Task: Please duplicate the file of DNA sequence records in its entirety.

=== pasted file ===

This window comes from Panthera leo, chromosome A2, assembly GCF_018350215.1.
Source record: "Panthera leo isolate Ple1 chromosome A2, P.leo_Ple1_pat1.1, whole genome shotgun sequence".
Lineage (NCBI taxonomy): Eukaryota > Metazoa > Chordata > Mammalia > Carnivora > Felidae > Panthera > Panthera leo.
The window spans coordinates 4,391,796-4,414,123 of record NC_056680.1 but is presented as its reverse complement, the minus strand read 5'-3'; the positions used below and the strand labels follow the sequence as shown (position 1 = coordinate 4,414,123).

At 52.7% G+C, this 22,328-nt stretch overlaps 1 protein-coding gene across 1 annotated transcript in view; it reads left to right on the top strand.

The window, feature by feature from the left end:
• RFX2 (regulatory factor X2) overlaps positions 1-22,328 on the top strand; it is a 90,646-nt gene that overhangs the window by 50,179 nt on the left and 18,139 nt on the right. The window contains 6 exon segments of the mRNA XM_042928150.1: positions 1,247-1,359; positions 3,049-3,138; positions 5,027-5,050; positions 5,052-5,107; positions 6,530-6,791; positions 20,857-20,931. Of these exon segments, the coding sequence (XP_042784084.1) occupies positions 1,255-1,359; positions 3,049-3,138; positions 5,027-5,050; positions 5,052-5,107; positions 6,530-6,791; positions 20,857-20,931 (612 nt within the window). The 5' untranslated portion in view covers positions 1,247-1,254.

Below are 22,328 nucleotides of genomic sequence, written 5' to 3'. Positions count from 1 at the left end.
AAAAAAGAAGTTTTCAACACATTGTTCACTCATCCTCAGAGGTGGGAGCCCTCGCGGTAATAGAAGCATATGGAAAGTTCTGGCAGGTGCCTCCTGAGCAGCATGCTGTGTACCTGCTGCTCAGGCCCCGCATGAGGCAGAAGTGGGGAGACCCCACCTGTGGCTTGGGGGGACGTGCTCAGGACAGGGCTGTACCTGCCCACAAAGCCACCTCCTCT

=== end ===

This window comes from Panthera leo, chromosome A2, assembly GCF_018350215.1.
Source record: "Panthera leo isolate Ple1 chromosome A2, P.leo_Ple1_pat1.1, whole genome shotgun sequence".
Lineage (NCBI taxonomy): Eukaryota > Metazoa > Chordata > Mammalia > Carnivora > Felidae > Panthera > Panthera leo.
The window spans coordinates 4,391,796-4,414,123 of record NC_056680.1 but is presented as its reverse complement, the minus strand read 5'-3'; the positions used below and the strand labels follow the sequence as shown (position 1 = coordinate 4,414,123).

At 52.7% G+C, this 22,328-nt stretch overlaps 1 protein-coding gene across 1 annotated transcript in view; it reads left to right on the top strand.

The window, feature by feature from the left end:
• RFX2 (regulatory factor X2) overlaps positions 1-22,328 on the top strand; it is a 90,646-nt gene that overhangs the window by 50,179 nt on the left and 18,139 nt on the right. The window contains 6 exon segments of the mRNA XM_042928150.1: positions 1,247-1,359; positions 3,049-3,138; positions 5,027-5,050; positions 5,052-5,107; positions 6,530-6,791; positions 20,857-20,931. Of these exon segments, the coding sequence (XP_042784084.1) occupies positions 1,255-1,359; positions 3,049-3,138; positions 5,027-5,050; positions 5,052-5,107; positions 6,530-6,791; positions 20,857-20,931 (612 nt within the window). The 5' untranslated portion in view covers positions 1,247-1,254.

Below are 22,328 nucleotides of genomic sequence, written 5' to 3'. Positions count from 1 at the left end.
AAAAAAGAAGTTTTCAACACATTGTTCACTCATCCTCAGAGGTGGGAGCCCTCGCGGTAATAGAAGCATATGGAAAGTTCTGGCAGGTGCCTCCTGAGCAGCATGCTGTGTACCTGCTGCTCAGGCCCCGCATGAGGCAGAAGTGGGGAGACCCCACCTGTGGCTTGGGGGGACGTGCTCAGGACAGGGCTGTACCTGCCCACAAAGCCACCTCCTCT